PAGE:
Collins says some sludge still comes through the line once in a while. He cleans the filters about twice a year; more often if any waste oil is poured directly into the end tank without settling. A vacuum gauge in the line after the filter tells if it’s getting clogged.
Once the oil gets to the burner, a compressor forces it through a nozzle and a spinner head that vaporizes it for combustion. A squirrel cage blower moves air into the combustion chamber and provides a forced draft. You can adjust the amount of air going into the chamber and thus the flame length. “You want it about 30 inches long, all the way to the back of the burn chamber without touching the back of it,” says Collins, “but you don’t want the flame to sparkle with unburned material, so you might have to make it a little shorter and hotter. The manual tells you how to make these adjustments.”
One problem Collins has had with these units is clogging on the inside of the burner as a result of the “shellac” that forms from the waste vegetable oil, gunking everything up. After having the system go down several times, usually in the middle of the night, Collins now performs preventative maintenance by cleaning the spinner head and nozzle every week, or after 75 hours of operation. He scrapes off the gunk with a knife and washes parts in hot water, which takes about an hour. He also keeps spare burner nozzles on hand. This has prevented sleepless nights tending the furnace, although once the pump itself failed and there was nothing he could do about that on short notice.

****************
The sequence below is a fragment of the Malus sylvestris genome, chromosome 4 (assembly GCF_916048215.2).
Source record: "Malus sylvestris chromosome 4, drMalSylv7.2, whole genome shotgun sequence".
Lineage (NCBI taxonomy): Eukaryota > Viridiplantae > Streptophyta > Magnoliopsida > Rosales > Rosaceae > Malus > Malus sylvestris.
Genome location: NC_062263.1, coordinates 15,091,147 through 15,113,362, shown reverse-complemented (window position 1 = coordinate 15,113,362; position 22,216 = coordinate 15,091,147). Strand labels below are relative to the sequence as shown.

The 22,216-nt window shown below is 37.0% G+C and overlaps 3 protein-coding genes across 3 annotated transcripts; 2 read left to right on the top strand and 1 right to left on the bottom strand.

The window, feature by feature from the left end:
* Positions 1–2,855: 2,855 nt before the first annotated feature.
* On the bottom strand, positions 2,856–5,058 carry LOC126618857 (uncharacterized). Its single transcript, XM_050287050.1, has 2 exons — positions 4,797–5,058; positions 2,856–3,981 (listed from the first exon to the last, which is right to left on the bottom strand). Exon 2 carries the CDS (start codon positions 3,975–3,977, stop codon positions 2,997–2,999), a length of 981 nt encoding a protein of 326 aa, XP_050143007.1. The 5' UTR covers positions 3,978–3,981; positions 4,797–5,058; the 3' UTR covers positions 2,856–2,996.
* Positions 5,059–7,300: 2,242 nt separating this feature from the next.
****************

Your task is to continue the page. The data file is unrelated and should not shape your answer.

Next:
To avoid extra trips, Collins collects most of the waste vegetable oil during the growing season as part of his vegetable deliveries. The oil comes from restaurants within a 10-mile radius of the farm. Collins only works with restaurants that change their fryolator oil frequently, so it is relatively clean, and that use unhydrogenated oil, so it remains a liquid at relatively cold temperatures, down into the 20s. However, the oil is dense when it is that cold, so an electric barrel heater is needed in order to move it around. The oil to be fed into the heater must be stored inside so it is warm enough to flow easily. Collins keeps about 900 gallons of oil inside during the heating season.